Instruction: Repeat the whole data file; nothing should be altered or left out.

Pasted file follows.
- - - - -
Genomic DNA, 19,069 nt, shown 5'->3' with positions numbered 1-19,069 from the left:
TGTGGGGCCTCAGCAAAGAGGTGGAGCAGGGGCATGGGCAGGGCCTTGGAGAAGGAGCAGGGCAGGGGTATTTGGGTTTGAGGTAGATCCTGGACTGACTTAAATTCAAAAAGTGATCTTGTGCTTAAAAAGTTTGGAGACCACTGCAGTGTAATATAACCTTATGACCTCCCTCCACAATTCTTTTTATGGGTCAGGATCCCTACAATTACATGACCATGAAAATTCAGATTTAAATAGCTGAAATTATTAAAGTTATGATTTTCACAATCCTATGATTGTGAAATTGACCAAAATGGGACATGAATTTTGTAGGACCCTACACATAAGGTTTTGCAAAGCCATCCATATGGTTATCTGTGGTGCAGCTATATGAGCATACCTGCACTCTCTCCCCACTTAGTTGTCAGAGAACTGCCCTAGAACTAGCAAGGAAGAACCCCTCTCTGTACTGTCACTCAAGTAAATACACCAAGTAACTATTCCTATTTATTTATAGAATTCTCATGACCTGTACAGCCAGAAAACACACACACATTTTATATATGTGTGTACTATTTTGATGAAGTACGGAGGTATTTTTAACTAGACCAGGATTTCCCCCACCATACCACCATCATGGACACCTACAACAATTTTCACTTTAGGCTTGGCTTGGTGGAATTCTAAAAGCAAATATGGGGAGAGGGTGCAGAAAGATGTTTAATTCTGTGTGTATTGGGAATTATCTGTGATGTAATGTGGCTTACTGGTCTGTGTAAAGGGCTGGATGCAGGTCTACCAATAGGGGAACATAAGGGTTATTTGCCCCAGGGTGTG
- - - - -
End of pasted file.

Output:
Genomic DNA, 19,069 nt, shown 5'->3' with positions numbered 1-19,069 from the left:
TGTGGGGCCTCAGCAAAGAGGTGGAGCAGGGGCATGGGCAGGGCCTTGGAGAAGGAGCAGGGCAGGGGTATTTGGGTTTGAGGTAGATCCTGGACTGACTTAAATTCAAAAAGTGATCTTGTGCTTAAAAAGTTTGGAGACCACTGCAGTGTAATATAACCTTATGACCTCCCTCCACAATTCTTTTTATGGGTCAGGATCCCTACAATTACATGACCATGAAAATTCAGATTTAAATAGCTGAAATTATTAAAGTTATGATTTTCACAATCCTATGATTGTGAAATTGACCAAAATGGGACATGAATTTTGTAGGACCCTACACATAAGGTTTTGCAAAGCCATCCATATGGTTATCTGTGGTGCAGCTATATGAGCATACCTGCACTCTCTCCCCACTTAGTTGTCAGAGAACTGCCCTAGAACTAGCAAGGAAGAACCCCTCTCTGTACTGTCACTCAAGTAAATACACCAAGTAACTATTCCTATTTATTTATAGAATTCTCATGACCTGTACAGCCAGAAAACACACACACATTTTATATATGTGTGTACTATTTTGATGAAGTACGGAGGTATTTTTAACTAGACCAGGATTTCCCCCACCATACCACCATCATGGACACCTACAACAATTTTCACTTTAGGCTTGGCTTGGTGGAATTCTAAAAGCAAATATGGGGAGAGGGTGCAGAAAGATGTTTAATTCTGTGTGTATTGGGAATTATCTGTGATGTAATGTGGCTTACTGGTCTGTGTAAAGGGCTGGATGCAGGTCTACCAATAGGGGAACATAAGGGTTATTTGCCCCAGGGTGTG